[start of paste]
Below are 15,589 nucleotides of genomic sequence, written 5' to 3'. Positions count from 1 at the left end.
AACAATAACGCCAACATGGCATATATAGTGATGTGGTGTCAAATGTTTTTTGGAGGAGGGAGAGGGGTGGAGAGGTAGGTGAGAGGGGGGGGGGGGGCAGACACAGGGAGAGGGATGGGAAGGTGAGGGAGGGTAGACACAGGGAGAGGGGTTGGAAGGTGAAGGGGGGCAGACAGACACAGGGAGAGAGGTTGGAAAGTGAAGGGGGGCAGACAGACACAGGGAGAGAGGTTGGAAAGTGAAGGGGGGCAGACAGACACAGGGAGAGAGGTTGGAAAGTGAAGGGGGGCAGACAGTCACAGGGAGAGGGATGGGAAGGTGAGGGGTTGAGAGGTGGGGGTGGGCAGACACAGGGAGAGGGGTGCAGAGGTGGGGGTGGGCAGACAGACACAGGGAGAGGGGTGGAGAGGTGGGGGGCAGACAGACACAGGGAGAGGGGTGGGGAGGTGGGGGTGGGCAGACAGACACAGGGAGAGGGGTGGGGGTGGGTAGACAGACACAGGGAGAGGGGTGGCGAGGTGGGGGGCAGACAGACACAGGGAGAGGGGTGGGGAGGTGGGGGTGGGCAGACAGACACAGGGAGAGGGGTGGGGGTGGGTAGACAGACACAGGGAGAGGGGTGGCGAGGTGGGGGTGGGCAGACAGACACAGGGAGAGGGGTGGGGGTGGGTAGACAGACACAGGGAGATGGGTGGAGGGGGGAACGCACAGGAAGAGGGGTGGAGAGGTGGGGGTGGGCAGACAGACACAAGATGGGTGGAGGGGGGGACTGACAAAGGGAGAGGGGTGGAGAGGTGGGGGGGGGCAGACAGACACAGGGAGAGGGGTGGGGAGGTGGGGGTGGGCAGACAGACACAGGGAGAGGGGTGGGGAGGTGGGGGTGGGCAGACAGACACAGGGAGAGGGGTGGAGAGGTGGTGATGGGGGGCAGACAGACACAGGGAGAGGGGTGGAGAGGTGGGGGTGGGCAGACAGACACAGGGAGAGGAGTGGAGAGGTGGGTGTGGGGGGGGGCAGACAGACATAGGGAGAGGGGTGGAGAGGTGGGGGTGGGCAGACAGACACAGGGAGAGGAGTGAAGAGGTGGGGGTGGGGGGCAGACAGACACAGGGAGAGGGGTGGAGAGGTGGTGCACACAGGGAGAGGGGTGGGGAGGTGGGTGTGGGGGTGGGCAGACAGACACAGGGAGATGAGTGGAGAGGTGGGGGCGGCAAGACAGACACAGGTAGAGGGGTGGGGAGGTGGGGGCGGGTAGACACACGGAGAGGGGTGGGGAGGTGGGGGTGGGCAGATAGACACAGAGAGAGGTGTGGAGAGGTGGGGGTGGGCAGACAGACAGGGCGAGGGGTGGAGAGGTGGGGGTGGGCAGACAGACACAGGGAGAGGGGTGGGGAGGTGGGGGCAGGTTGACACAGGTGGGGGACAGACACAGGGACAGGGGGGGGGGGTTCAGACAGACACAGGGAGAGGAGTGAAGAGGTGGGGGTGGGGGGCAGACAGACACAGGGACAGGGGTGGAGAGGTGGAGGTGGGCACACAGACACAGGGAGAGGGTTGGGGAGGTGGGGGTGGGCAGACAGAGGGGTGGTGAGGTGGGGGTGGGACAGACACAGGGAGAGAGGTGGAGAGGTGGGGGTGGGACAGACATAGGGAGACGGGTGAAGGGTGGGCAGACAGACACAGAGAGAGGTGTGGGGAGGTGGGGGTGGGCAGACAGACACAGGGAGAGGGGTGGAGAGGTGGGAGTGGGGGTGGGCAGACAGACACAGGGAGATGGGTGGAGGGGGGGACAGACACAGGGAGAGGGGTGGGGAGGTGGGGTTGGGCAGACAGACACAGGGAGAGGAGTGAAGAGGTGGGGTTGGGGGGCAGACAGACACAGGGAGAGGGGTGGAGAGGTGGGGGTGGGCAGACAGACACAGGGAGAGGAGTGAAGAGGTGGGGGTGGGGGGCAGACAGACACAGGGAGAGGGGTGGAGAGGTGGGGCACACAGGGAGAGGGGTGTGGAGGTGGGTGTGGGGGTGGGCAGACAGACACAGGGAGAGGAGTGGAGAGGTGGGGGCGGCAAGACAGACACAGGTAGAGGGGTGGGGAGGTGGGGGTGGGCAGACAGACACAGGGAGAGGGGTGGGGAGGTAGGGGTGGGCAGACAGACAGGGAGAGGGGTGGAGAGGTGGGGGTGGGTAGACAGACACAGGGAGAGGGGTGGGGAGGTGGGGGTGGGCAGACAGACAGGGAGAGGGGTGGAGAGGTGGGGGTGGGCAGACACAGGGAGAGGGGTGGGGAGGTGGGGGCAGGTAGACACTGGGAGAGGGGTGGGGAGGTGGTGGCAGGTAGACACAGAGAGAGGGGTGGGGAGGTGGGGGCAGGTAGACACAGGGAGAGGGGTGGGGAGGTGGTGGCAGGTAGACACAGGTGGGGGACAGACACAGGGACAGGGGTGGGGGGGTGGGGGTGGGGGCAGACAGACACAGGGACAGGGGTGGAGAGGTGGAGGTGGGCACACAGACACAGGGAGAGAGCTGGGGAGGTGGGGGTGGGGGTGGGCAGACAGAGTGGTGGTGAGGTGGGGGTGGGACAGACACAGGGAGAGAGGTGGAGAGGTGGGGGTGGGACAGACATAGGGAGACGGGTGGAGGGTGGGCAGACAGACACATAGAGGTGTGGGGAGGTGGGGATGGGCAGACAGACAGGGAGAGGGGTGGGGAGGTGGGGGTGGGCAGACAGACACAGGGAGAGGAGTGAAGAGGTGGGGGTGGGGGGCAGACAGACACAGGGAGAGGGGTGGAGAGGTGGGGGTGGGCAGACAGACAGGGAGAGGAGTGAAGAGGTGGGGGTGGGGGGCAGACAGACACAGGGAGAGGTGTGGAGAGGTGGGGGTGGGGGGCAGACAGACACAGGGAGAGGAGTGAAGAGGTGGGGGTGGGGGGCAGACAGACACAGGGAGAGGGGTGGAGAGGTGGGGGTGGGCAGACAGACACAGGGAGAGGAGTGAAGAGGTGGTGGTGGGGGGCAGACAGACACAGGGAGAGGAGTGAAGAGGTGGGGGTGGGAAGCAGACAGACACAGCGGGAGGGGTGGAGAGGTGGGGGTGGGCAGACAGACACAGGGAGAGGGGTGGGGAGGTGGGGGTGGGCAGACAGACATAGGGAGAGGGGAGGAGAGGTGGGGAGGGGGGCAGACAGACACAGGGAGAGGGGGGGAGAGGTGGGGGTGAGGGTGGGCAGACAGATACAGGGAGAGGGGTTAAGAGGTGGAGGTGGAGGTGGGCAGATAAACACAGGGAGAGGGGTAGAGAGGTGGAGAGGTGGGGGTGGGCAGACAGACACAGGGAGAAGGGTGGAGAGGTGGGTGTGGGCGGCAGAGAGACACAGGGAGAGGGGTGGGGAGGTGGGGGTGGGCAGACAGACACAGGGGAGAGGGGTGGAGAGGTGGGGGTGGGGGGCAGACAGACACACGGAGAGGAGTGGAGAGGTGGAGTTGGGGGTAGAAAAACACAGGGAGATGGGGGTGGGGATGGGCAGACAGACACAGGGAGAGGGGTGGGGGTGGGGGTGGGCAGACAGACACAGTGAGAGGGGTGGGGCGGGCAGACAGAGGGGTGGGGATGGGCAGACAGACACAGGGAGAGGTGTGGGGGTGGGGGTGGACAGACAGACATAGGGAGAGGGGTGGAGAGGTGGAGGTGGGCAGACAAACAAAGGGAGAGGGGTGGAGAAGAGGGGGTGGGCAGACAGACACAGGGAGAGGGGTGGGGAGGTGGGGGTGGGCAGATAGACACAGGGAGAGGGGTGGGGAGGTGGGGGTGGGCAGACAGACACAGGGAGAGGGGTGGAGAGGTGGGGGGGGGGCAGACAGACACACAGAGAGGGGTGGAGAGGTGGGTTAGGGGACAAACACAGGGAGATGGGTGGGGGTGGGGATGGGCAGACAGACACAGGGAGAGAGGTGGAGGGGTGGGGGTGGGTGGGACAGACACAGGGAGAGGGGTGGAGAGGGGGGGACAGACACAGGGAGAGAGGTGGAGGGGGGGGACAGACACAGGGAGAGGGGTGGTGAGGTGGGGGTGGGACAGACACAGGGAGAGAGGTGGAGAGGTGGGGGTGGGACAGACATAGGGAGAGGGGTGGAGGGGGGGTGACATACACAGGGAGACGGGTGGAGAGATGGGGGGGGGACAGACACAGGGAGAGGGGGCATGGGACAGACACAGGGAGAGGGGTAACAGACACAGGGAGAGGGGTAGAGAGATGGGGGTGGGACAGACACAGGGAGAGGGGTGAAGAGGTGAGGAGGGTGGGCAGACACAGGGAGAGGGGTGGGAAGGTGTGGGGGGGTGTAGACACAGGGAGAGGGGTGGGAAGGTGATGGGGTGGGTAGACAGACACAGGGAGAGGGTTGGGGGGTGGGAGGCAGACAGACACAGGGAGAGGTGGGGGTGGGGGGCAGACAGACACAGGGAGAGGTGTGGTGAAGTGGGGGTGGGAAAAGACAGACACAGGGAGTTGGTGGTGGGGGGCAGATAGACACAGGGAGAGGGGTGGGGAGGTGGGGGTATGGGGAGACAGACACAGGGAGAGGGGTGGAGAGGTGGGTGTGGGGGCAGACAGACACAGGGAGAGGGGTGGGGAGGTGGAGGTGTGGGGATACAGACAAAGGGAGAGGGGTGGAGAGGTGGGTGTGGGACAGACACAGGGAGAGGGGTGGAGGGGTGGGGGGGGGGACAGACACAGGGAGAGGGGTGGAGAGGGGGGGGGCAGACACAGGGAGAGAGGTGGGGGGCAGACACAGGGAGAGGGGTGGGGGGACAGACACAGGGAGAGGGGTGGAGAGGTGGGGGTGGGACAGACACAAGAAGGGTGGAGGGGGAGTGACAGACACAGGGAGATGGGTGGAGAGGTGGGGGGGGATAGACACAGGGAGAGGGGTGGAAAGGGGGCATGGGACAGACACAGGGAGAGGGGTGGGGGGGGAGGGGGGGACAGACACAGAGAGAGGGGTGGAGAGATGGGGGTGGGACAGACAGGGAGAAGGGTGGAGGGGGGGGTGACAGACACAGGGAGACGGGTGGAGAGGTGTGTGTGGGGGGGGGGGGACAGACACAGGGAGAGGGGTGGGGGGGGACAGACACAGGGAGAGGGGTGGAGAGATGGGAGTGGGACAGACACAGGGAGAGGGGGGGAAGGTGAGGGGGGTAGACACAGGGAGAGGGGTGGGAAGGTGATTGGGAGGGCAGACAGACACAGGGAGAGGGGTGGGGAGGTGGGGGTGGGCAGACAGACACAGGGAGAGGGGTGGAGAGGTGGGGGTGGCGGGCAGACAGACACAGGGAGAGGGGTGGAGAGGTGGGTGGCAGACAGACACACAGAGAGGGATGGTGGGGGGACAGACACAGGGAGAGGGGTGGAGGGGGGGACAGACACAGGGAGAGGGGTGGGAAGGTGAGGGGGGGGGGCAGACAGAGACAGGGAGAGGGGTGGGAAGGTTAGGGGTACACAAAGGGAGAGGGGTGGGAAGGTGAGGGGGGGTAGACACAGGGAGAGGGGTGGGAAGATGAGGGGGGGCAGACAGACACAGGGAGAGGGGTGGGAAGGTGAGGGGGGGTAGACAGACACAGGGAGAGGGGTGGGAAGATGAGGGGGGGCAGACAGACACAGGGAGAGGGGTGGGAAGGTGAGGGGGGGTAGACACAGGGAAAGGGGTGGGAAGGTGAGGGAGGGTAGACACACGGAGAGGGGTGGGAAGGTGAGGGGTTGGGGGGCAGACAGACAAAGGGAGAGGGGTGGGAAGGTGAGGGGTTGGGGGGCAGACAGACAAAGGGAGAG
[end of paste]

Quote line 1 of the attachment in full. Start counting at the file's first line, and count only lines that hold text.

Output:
Below are 15,589 nucleotides of genomic sequence, written 5' to 3'. Positions count from 1 at the left end.